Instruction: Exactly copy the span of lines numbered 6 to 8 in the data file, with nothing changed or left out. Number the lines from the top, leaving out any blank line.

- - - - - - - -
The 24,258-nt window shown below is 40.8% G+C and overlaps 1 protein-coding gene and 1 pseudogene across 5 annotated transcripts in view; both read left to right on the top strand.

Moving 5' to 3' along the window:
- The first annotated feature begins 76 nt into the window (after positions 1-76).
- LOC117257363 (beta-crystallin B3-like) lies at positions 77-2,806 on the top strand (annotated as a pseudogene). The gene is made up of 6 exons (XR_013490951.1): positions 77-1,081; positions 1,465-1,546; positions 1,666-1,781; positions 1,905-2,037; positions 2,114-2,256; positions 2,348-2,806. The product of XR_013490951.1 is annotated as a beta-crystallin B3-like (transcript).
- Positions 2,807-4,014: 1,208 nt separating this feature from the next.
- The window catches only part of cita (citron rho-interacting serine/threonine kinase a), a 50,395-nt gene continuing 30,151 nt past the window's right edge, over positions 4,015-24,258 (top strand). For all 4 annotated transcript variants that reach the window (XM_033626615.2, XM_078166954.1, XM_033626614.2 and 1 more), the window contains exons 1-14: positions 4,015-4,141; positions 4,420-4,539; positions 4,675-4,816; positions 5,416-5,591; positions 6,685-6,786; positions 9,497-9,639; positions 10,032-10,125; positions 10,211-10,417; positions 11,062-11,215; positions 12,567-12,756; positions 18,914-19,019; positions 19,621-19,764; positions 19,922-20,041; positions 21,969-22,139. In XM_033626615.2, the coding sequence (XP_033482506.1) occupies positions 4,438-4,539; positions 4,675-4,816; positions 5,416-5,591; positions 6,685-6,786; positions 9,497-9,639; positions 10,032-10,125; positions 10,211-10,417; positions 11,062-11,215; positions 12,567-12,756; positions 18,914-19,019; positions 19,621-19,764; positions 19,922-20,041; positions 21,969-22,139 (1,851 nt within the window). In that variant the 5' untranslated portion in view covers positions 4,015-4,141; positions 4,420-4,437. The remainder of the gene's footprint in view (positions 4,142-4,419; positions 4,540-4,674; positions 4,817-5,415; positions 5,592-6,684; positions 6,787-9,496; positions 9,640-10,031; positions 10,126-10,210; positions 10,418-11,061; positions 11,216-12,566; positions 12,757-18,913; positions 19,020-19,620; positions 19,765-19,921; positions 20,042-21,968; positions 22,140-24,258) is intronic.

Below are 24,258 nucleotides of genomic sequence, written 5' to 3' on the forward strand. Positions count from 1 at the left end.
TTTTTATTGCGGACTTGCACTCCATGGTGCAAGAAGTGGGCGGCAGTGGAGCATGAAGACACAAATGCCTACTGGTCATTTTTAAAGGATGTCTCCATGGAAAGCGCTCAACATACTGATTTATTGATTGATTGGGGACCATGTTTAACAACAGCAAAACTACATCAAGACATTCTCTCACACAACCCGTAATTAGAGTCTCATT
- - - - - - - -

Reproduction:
- The window catches only part of cita (citron rho-interacting serine/threonine kinase a), a 50,395-nt gene continuing 30,151 nt past the window's right edge, over positions 4,015-24,258 (top strand). For all 4 annotated transcript variants that reach the window (XM_033626615.2, XM_078166954.1, XM_033626614.2 and 1 more), the window contains exons 1-14: positions 4,015-4,141; positions 4,420-4,539; positions 4,675-4,816; positions 5,416-5,591; positions 6,685-6,786; positions 9,497-9,639; positions 10,032-10,125; positions 10,211-10,417; positions 11,062-11,215; positions 12,567-12,756; positions 18,914-19,019; positions 19,621-19,764; positions 19,922-20,041; positions 21,969-22,139. In XM_033626615.2, the coding sequence (XP_033482506.1) occupies positions 4,438-4,539; positions 4,675-4,816; positions 5,416-5,591; positions 6,685-6,786; positions 9,497-9,639; positions 10,032-10,125; positions 10,211-10,417; positions 11,062-11,215; positions 12,567-12,756; positions 18,914-19,019; positions 19,621-19,764; positions 19,922-20,041; positions 21,969-22,139 (1,851 nt within the window). In that variant the 5' untranslated portion in view covers positions 4,015-4,141; positions 4,420-4,437. The remainder of the gene's footprint in view (positions 4,142-4,419; positions 4,540-4,674; positions 4,817-5,415; positions 5,592-6,684; positions 6,787-9,496; positions 9,640-10,031; positions 10,126-10,210; positions 10,418-11,061; positions 11,216-12,566; positions 12,757-18,913; positions 19,020-19,620; positions 19,765-19,921; positions 20,042-21,968; positions 22,140-24,258) is intronic.

Below are 24,258 nucleotides of genomic sequence, written 5' to 3' on the forward strand. Positions count from 1 at the left end.
TTTTTATTGCGGACTTGCACTCCATGGTGCAAGAAGTGGGCGGCAGTGGAGCATGAAGACACAAATGCCTACTGGTCATTTTTAAAGGATGTCTCCATGGAAAGCGCTCAACATACTGATTTATTGATTGATTGGGGACCATGTTTAACAACAGCAAAACTACATCAAGACATTCTCTCACACAACCCGTAATTAGAGTCTCATT